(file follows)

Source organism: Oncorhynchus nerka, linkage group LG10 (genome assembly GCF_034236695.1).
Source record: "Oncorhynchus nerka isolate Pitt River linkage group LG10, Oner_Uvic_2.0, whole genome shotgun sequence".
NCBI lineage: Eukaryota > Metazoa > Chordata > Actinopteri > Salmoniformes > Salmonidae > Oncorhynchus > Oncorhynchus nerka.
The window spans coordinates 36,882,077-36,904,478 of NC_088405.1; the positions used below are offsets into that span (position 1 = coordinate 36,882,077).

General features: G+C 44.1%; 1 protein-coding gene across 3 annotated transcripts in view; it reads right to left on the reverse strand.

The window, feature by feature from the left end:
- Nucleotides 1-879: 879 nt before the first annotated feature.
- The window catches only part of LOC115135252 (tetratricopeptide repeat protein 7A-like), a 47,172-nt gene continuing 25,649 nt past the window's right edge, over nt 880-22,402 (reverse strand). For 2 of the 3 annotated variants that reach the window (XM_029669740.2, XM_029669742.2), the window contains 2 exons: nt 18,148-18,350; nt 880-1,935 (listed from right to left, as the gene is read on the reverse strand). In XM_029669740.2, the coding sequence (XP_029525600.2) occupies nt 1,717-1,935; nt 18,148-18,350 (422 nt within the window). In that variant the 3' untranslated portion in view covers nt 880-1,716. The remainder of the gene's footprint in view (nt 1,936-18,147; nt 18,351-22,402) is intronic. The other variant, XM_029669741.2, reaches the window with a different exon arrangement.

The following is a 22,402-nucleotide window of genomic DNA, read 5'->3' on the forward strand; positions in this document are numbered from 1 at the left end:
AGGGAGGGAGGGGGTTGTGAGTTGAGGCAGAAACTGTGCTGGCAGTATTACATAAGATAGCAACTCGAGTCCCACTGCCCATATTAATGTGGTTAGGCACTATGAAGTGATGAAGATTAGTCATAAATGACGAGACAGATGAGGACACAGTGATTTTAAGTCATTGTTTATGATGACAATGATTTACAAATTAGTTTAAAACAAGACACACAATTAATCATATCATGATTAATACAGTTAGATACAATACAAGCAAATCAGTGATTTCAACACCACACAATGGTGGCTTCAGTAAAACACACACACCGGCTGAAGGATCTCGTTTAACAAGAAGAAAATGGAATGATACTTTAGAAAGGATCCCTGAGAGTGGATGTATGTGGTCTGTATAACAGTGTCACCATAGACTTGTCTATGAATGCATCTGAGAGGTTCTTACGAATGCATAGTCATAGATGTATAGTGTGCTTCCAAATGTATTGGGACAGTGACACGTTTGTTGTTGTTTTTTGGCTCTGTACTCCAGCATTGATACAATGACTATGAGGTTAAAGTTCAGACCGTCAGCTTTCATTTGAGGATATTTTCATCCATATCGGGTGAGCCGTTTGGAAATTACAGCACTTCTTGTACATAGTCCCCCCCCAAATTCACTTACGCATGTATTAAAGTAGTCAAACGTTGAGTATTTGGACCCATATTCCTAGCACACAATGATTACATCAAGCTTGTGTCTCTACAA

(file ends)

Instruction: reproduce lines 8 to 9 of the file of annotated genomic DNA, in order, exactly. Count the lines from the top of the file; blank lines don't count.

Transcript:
- The window catches only part of LOC115135252 (tetratricopeptide repeat protein 7A-like), a 47,172-nt gene continuing 25,649 nt past the window's right edge, over nt 880-22,402 (reverse strand). For 2 of the 3 annotated variants that reach the window (XM_029669740.2, XM_029669742.2), the window contains 2 exons: nt 18,148-18,350; nt 880-1,935 (listed from right to left, as the gene is read on the reverse strand). In XM_029669740.2, the coding sequence (XP_029525600.2) occupies nt 1,717-1,935; nt 18,148-18,350 (422 nt within the window). In that variant the 3' untranslated portion in view covers nt 880-1,716. The remainder of the gene's footprint in view (nt 1,936-18,147; nt 18,351-22,402) is intronic. The other variant, XM_029669741.2, reaches the window with a different exon arrangement.

The following is a 22,402-nucleotide window of genomic DNA, read 5'->3' on the forward strand; positions in this document are numbered from 1 at the left end: